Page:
Investing Basics Review Questions
1.Why is it unwise to use savings vehicles for investment goals or investment vehicles for savings dollars?
Savings vehicles offer the benefits of safety of principal and liquidity, which are offset by generally low yields that are significantly reduced by inflation. In other words, dollars in savings vehicles tend to lose their purchasing power, and therefore the use of the funds is generally limited to a time frame of three years or less. Although safety of principal is an important consideration for investment dollars, or dollars “saved” for long-term goals, the other characteristics of savings vehicles are not important. Liquidity is generally not an important concern, given the longer time horizon, and lower rates of return that are significantly affected by inflation would not enable you to reach your investment goals.
In contrast, investment vehicles are characterized by greater risk of principal, but risk that should be offset by higher yields from income, appreciation, or both. Remember: the higher the risk, the higher the return, and the longer the time horizon, the greater the risk exposure you can afford. Risk is often equated with volatility, or unstable account values, another characteristic of some investment vehicles. Because of these characteristics, investment vehicles are not a good choice for savings dollars, or dollars that will be needed in a 3 to 5 year time frame.
Total return includes both current income and capital gains or losses (reflective of changes in price between purchase and sale). Note that these factors may also be associated with risk. For example, an aggressive growth stock or mutual fund would be expected to experience price appreciation, but return little or no current income.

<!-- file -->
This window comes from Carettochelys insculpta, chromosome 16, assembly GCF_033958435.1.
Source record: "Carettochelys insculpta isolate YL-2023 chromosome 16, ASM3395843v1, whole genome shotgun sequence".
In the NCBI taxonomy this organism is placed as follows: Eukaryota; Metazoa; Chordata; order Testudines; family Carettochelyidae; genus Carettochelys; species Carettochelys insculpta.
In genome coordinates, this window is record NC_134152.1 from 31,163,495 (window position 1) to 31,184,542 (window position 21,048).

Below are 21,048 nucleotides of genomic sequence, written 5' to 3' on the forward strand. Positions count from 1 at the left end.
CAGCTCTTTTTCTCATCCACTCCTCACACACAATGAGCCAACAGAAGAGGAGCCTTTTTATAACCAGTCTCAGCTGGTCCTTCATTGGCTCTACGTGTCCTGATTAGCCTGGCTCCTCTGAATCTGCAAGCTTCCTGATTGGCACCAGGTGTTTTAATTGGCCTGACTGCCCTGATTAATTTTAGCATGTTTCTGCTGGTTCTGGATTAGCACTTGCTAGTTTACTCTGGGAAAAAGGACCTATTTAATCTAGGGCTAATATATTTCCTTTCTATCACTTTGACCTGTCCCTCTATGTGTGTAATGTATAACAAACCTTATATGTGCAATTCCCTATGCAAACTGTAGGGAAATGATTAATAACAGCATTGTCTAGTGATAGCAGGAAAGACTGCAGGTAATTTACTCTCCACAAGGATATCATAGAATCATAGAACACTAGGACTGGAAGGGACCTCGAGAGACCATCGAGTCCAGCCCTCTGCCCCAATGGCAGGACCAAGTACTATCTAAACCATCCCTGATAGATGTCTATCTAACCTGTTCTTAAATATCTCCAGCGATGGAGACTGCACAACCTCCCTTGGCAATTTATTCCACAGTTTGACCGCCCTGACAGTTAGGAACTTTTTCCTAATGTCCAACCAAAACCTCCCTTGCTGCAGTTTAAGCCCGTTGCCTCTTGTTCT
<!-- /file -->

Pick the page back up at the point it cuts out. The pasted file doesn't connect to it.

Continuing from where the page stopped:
The tax consequences of current income and capital gains (or losses) must also be considered, unless the investment earnings are tax deferred. For a taxable investment, annual current income earnings are fully taxable, whereas price appreciation in an investment has no tax consequence until the year the investment is sold. In other words, payment of any taxes due on the gain could be postponed for many years until the investment is sold. In the year of the sale, the capital gain is taxable. The marginal tax rate applied to current income and capital gains earnings may also be different contingent on the length of ownership of the investment. (For more information on this concept see Unit 7.) Consequently, both current income and total return must be considered when matching an investment choice with a particular goal such as retirement (tax deferred) or a down payment on a second home (taxable).
Aside from the tax consequences, it is also important to consider how the characteristics of the investment match the goal. If the goal is to supplement living expenses, an elderly investor might choose investments that are less risky and provide a steady income stream of dividends or interest. For the young adult saving for retirement, the risk of more aggressive investments that fluctuate in value may offer the greater return and better match the long-term need for accumulating a nest egg.
Real rate of return is the inflation-adjusted rate of return for an investment. In reality, this rate is further reduced by transaction costs and income taxes, if applicable. Treasury bills, for example, have an historical real rate of return of slightly over 2%. This could be a good intermediate investment vehicle for holding anticipated annual retirement expenses needed five years in the future. Transaction costs are minimal, and there is safety and stability of principal, important considerations for funded needed in the near future. To the contrary, Treasury bills would not be recommended as a primary retirement vehicle for younger individuals. A real rate of return of slightly over 2% is significantly less than the historical real rate of return of slightly over 9% for small company stocks. It is important to consider the anticipated rate of return and real rate of return, as well as other associated characteristics of an investment, when choosing different investment vehicles to best meet your goals.